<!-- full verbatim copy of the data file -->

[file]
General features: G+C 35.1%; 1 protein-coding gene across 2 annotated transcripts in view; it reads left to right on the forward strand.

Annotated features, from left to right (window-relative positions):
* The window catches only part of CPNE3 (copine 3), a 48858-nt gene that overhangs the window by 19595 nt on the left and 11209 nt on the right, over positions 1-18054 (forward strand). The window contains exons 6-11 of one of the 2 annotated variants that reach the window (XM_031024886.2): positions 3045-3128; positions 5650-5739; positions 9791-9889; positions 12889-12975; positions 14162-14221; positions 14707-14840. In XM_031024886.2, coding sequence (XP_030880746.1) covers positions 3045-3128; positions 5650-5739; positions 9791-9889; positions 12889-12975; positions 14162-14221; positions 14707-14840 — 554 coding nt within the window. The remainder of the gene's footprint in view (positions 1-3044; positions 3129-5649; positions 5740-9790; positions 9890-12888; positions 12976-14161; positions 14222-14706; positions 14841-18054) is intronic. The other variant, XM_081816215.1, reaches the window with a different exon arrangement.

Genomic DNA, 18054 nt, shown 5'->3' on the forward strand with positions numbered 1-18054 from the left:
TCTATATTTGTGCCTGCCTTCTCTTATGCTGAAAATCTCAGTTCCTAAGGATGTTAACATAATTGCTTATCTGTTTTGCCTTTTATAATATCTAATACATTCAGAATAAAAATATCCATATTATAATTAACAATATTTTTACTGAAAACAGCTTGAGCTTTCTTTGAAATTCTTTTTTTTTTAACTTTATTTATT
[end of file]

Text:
General features: G+C 35.1%; 1 protein-coding gene across 2 annotated transcripts in view; it reads left to right on the forward strand.

Annotated features, from left to right (window-relative positions):
* The window catches only part of CPNE3 (copine 3), a 48858-nt gene that overhangs the window by 19595 nt on the left and 11209 nt on the right, over positions 1-18054 (forward strand). The window contains exons 6-11 of one of the 2 annotated variants that reach the window (XM_031024886.2): positions 3045-3128; positions 5650-5739; positions 9791-9889; positions 12889-12975; positions 14162-14221; positions 14707-14840. In XM_031024886.2, coding sequence (XP_030880746.1) covers positions 3045-3128; positions 5650-5739; positions 9791-9889; positions 12889-12975; positions 14162-14221; positions 14707-14840 — 554 coding nt within the window. The remainder of the gene's footprint in view (positions 1-3044; positions 3129-5649; positions 5740-9790; positions 9890-12888; positions 12976-14161; positions 14222-14706; positions 14841-18054) is intronic. The other variant, XM_081816215.1, reaches the window with a different exon arrangement.

Genomic DNA, 18054 nt, shown 5'->3' on the forward strand with positions numbered 1-18054 from the left:
TCTATATTTGTGCCTGCCTTCTCTTATGCTGAAAATCTCAGTTCCTAAGGATGTTAACATAATTGCTTATCTGTTTTGCCTTTTATAATATCTAATACATTCAGAATAAAAATATCCATATTATAATTAACAATATTTTTACTGAAAACAGCTTGAGCTTTCTTTGAAATTCTTTTTTTTTTAACTTTATTTATT